Why doesn't Christianity include more laws?

By Maggie Peil

Why doesn't Christianity contain everyday laws? Inheritance, crime penalties and so on? Why were there so many laws for the Israelites and so few for Christians? The answer to these questions highlight the change in the way God interacts with us that came with the arrival of Jesus.

PRACTICAL. If you've ever tried to write guidelines for a group of people, you have encountered the problem of precision vs. comprehensiveness. For instance, the child fostering guidelines in the state I live in are long and detailed (precise). Each year, a new precise guideline gets added that addresses specific violations. The guideline gets longer, but it is not really much more effective. There is one comprehensive guideline that would suffice for all others: Don't do stuff that hurts the kids. But that is too broad — people can't agree on what that means.

Since people can't agree on what is good and what is bad, they rely on specific laws and specific interpretations of the law. This is how most democratic legal systems work, and it is why we have levels of courts that review previous decisions on appeal. The more problems we face, the more laws we have. The more legal cases we have, the more interpretive precedents we have. It always gets more complex, not less complex.

SPIRITUAL — OLD TESTAMENT. The development of laws in the Old Testament follows the same progression: simple to complex. In the beginning of Genesis there was only one law — don't eat the fruit of one tree. People couldn't even follow that one! It was specific and clear, but they played with the interpretation of it and willfully violated it. By the end of the first five books there are over 600 specific laws governing the Israelites. They covered all kinds of topics. There were rules about inheritance (see the Got Questions article on inheritance ). There were rules and penalties for various crimes (see Genesis 9, Leviticus, and Deuteronomy). The Old Testament text includes the laws "Love God" and "Love your neighbor" many times over, but people still broke all the laws and relied on the specific laws for enacting penalties.

The Old Testament Law showed that people can not (and will not) follow the laws given to us. The Law showed that we are hopelessly sinful, and the Law has no way of changing us to be "good."

SPIRITUAL — NEW TESTAMENT. In the New Testament the laws go from complex back to simple. There is now only one law: believe in Jesus by faith, through God's grace. The New Testament contains the wonderful message that by dying for us, Jesus took on the penalty for all the laws we break. When we receive God's forgiveness by believing in Jesus and the work He did for us, the Law is fulfilled for us. We Christians are now free from the requirements and penalties of the Old Testament Law. This doesn't mean we are perfect, it just means our destiny isn't governed by a set of regulations.

In addition to setting us free from the Law, Jesus gives us a non-legal system for changing our hearts and our behavior. The process is often referred to as "sanctification" (see the article on sanctification). As we study God's Word and get closer to Him, we get more able to love God and our neighbors. As we practice the art of being a Christian, God changes us and makes us more like Him. In this life we will never be perfect at this, but we can get better. And when we finally see Jesus "face-to-face" then we will finally be changed to be like him. (1 Corinthians 13:12, 1 John 3:2)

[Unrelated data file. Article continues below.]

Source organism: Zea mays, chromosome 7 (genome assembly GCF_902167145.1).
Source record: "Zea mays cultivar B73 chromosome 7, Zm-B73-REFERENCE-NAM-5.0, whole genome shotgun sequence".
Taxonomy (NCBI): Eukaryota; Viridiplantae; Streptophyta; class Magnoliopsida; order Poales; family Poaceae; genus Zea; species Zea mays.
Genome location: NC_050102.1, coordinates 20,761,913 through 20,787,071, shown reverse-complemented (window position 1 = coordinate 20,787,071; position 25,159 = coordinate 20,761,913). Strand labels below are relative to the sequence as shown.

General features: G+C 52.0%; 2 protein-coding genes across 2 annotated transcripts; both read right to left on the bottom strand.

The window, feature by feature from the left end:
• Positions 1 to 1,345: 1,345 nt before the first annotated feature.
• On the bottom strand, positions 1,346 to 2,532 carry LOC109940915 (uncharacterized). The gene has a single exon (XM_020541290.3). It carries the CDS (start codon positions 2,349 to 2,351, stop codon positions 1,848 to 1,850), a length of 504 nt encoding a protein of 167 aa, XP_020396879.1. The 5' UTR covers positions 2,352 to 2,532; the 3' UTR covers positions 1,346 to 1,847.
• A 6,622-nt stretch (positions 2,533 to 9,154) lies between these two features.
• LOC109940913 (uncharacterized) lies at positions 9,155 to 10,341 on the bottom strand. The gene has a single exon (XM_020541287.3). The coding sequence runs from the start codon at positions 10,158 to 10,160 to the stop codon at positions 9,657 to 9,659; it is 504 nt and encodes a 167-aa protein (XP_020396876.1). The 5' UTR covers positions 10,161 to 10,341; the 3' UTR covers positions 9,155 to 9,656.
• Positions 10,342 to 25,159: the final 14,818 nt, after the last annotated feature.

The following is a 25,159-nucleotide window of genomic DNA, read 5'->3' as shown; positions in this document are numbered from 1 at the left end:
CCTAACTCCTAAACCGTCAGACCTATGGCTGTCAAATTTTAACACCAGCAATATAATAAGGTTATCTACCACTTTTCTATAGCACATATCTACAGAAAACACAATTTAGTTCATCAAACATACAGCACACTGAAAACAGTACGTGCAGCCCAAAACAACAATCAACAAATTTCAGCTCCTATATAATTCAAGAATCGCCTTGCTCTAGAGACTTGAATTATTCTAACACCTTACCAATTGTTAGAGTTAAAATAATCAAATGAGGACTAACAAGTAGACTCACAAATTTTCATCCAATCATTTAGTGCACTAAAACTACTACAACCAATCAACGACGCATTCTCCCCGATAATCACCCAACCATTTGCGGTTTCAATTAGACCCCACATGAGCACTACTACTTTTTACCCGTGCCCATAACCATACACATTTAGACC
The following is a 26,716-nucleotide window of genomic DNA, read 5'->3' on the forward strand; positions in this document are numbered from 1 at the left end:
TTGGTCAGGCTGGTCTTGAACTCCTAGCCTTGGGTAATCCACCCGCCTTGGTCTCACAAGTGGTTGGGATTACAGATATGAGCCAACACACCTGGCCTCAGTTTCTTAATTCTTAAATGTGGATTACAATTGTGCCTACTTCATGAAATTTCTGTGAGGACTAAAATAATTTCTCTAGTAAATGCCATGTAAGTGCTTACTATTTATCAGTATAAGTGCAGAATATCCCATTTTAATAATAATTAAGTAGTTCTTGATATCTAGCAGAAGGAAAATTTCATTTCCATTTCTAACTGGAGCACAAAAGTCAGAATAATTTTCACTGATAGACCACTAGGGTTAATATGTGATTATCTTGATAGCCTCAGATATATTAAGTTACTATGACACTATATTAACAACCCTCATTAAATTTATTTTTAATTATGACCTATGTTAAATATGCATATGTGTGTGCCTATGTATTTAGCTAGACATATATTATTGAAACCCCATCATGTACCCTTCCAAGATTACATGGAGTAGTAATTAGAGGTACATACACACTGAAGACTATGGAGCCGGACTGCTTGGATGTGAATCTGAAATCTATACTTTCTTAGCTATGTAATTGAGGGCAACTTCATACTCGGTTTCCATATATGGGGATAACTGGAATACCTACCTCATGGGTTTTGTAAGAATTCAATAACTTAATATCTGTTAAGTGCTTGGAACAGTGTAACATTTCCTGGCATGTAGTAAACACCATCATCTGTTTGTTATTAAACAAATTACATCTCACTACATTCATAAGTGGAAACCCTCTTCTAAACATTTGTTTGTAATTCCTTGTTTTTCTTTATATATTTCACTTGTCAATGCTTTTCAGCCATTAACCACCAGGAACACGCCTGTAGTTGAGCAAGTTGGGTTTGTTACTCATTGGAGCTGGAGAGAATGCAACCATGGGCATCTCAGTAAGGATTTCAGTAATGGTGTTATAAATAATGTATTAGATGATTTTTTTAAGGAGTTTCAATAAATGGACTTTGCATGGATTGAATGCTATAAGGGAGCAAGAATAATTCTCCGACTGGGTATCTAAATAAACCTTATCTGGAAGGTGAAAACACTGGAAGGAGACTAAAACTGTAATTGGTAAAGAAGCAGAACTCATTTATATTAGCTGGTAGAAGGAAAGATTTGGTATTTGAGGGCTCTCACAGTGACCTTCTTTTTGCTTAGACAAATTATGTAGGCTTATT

CONCLUSION. Why doesn't Christianity contain everyday laws? Well, in a sense it does. It gives us moral codes that should guide our everyday actions: Love God. Love others. Be more like Jesus. There are suggestions for specific every-day behaviors in the New Testament, but they don't carry the force and penalty of laws, because God knows we can't ever be good enough just by trying to be good. Instead, the Bible gives us a chance to let God change us from the inside out (sanctification).

When people asked Jesus what are the greatest laws, he repeated what is in the Old Testament: "Love God" and "Love your neighbor." Jesus explained that the Ten Commandments from Genesis apply to our thoughts. If we are angry, we murder. If we lust, we commit adultery. In other words, there is no way we can ever pretend that we are capable of following the laws. This reminds us that we really need Jesus. In daily application, I have heard that we should be guided by the greatest laws. We should look at each situation and ask ourselves: "Do my actions show love for God? Do they show love for my neighbor?" These overarching questions can guide us, but it is still important to realize we will never be perfect. We must realize our need for Jesus and seek God's spiritual discernment and guidance. As we do this, over time, God changes us to be more like Him

Our governments do have specific laws and penalties. But no matter how good those laws are, or how many laws there are, people will always violate them and more laws will be needed. As Christians, we are fortunate that our religion recognizes this hopeless situation and doesn't try to regulate us with specific detailed requirements and penalties. Instead, Christianity provides the only eternal solution: Jesus Christ. Our faith in Jesus saves us and gives us a way to change for the better.

Image Credit: Jason Mrachina; "Iowa State Capitol - Law Library"; Creative Commons

TagsBiblical-Truth  | Christian-Life  | Jesus-Christ  | Sin-Evil

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Published 1-19-15